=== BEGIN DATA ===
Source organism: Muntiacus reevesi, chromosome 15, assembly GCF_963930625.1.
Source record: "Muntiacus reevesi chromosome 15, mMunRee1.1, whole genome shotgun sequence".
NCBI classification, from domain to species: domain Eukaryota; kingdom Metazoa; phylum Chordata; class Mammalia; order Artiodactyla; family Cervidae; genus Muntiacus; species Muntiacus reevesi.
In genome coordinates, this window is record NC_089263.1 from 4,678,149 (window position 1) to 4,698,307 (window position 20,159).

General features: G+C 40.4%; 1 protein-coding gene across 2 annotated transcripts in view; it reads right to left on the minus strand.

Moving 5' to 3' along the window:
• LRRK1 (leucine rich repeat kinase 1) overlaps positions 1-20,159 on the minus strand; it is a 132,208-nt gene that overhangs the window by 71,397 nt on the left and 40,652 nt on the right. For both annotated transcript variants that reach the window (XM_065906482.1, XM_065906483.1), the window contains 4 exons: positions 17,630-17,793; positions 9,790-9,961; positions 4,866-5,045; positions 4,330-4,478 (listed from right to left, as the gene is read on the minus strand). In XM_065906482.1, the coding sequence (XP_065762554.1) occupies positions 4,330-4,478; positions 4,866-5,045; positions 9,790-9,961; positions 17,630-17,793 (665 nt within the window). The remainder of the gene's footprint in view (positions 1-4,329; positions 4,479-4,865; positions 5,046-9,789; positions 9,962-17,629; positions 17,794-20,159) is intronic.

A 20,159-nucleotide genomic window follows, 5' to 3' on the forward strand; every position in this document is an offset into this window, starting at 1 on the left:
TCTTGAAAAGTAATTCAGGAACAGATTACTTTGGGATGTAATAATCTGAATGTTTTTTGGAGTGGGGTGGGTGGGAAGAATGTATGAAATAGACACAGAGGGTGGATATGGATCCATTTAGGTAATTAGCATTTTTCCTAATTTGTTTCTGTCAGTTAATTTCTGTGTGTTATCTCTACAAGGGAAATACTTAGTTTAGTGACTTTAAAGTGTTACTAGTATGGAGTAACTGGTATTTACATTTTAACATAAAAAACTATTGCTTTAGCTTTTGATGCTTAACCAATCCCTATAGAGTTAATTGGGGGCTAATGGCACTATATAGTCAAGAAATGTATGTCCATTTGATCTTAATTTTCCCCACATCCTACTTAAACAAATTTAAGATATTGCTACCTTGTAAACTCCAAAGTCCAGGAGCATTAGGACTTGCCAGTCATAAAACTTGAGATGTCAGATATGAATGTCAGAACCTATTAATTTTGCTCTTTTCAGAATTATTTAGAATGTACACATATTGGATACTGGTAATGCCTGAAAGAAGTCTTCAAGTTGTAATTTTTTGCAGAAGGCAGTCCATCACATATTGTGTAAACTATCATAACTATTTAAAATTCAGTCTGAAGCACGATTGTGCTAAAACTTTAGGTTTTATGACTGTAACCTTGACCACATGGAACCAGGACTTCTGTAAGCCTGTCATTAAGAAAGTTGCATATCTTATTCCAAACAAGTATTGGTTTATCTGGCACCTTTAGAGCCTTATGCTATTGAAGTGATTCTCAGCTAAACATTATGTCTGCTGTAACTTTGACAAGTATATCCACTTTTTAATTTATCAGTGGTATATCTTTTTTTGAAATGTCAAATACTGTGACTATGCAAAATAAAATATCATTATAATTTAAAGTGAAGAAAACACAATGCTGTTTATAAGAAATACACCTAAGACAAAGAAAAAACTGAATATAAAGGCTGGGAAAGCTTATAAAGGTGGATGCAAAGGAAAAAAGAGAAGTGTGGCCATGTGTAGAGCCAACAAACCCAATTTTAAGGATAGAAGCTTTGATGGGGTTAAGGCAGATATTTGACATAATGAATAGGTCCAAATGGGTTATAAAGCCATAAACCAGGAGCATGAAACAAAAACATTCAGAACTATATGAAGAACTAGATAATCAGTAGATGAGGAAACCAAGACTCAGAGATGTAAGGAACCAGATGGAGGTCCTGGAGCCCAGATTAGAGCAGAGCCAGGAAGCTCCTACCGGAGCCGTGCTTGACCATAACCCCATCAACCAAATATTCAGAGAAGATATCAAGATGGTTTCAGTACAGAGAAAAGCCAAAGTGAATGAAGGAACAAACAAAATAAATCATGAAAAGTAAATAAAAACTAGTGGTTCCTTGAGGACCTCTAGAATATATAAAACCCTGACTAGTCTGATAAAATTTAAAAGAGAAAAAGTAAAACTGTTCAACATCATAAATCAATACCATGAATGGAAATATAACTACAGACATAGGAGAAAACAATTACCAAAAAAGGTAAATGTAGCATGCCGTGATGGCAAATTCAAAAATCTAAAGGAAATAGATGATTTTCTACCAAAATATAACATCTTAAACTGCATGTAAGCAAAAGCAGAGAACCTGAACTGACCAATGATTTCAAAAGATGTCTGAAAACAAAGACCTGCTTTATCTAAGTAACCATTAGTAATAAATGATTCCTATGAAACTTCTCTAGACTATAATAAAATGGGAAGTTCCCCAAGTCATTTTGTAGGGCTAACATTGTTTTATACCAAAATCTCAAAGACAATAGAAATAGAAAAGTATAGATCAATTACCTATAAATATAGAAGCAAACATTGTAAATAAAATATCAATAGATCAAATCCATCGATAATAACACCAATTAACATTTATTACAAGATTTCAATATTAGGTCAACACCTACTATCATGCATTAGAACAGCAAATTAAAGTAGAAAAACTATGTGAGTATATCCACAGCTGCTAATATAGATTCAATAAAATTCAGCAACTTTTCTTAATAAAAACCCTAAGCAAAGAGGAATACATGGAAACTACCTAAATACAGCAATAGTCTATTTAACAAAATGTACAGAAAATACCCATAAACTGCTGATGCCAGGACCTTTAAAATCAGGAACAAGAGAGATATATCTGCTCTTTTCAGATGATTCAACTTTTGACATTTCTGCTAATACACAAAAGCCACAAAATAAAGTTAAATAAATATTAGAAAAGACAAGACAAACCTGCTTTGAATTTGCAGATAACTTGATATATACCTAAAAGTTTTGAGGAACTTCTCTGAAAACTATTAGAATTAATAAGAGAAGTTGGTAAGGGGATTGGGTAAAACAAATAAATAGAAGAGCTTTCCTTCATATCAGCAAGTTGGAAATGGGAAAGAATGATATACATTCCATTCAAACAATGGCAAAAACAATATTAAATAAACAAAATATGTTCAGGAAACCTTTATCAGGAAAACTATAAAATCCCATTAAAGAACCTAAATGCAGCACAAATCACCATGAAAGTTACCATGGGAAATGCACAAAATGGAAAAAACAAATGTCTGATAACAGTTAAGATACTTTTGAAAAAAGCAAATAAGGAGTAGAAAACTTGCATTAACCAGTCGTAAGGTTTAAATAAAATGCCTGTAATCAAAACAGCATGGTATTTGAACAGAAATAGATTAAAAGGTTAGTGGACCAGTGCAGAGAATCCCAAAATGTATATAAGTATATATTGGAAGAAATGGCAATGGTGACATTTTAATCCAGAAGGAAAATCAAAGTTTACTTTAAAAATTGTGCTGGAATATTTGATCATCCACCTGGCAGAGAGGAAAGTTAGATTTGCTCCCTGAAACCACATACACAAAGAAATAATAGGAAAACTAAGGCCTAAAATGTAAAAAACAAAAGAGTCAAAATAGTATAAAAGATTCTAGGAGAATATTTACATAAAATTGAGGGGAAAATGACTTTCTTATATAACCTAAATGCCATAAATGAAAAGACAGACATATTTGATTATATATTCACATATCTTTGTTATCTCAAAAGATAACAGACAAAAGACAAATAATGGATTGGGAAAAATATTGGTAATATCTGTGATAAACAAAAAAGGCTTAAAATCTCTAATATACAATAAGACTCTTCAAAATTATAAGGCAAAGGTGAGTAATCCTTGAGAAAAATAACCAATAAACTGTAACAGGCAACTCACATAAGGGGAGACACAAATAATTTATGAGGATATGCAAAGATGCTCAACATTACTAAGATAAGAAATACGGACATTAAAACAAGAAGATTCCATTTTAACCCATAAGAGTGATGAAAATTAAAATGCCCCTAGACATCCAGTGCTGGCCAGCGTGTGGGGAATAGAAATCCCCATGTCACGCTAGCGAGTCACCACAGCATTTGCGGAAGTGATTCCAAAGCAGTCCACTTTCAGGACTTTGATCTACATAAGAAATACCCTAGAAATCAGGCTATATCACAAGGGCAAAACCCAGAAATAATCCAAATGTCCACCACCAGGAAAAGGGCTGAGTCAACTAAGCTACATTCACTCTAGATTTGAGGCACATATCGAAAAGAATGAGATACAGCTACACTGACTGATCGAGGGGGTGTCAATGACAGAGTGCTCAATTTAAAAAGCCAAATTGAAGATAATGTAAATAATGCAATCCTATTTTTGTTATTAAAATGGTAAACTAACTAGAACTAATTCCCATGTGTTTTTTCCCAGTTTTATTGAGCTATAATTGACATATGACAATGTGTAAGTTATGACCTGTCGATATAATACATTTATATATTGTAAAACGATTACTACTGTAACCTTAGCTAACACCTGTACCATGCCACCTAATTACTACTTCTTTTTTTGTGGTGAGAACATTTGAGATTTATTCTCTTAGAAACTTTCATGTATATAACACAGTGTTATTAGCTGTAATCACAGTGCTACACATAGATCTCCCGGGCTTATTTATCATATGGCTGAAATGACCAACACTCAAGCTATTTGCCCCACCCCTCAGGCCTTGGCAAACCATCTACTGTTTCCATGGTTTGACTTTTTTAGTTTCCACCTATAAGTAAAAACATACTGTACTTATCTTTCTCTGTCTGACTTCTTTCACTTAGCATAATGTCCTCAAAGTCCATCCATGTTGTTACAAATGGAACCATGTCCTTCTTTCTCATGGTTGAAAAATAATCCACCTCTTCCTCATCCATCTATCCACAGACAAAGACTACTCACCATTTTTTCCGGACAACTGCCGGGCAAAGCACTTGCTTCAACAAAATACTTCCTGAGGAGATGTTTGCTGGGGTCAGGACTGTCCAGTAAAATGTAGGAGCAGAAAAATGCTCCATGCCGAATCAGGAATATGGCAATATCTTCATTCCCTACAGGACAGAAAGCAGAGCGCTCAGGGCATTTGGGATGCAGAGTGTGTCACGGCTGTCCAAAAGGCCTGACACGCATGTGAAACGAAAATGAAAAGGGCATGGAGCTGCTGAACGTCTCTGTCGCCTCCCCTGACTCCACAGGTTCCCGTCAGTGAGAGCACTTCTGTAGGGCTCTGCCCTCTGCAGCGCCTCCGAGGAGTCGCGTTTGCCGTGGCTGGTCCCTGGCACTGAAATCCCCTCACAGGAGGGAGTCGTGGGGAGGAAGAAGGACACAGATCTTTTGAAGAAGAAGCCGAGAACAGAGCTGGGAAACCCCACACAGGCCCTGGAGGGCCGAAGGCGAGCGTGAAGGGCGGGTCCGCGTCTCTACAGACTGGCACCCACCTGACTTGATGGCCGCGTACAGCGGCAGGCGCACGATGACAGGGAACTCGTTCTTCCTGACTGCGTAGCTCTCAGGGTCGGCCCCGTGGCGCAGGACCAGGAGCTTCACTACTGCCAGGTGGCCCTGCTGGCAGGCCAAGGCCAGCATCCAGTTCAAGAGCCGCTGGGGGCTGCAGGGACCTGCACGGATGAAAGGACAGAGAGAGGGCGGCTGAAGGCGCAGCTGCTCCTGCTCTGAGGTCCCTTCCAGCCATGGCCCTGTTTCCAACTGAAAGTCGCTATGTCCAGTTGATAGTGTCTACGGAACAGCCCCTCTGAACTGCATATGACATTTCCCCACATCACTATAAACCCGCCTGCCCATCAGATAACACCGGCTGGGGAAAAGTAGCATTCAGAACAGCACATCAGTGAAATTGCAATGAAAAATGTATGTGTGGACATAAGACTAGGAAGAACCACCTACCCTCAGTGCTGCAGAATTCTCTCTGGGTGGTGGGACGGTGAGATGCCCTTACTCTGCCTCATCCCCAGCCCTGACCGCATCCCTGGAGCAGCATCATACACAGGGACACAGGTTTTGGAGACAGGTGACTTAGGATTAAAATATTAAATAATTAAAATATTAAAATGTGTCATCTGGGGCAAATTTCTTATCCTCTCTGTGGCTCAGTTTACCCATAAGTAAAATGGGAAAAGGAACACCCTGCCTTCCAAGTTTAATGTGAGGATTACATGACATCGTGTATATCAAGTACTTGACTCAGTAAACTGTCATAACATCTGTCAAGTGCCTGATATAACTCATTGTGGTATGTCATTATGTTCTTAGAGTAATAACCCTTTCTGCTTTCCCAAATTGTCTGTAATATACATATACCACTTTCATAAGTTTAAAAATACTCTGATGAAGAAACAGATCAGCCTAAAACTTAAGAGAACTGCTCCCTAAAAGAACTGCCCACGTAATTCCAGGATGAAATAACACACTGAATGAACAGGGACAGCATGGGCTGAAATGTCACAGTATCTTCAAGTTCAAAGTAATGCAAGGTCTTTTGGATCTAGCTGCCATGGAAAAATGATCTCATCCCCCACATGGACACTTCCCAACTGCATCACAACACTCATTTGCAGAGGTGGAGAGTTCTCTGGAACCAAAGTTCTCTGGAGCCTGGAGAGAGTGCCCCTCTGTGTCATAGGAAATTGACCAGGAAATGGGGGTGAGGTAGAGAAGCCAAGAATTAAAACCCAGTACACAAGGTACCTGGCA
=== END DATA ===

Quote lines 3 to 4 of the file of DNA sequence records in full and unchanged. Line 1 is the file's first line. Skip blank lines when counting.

NCBI classification, from domain to species: domain Eukaryota; kingdom Metazoa; phylum Chordata; class Mammalia; order Artiodactyla; family Cervidae; genus Muntiacus; species Muntiacus reevesi.
In genome coordinates, this window is record NC_089263.1 from 4,678,149 (window position 1) to 4,698,307 (window position 20,159).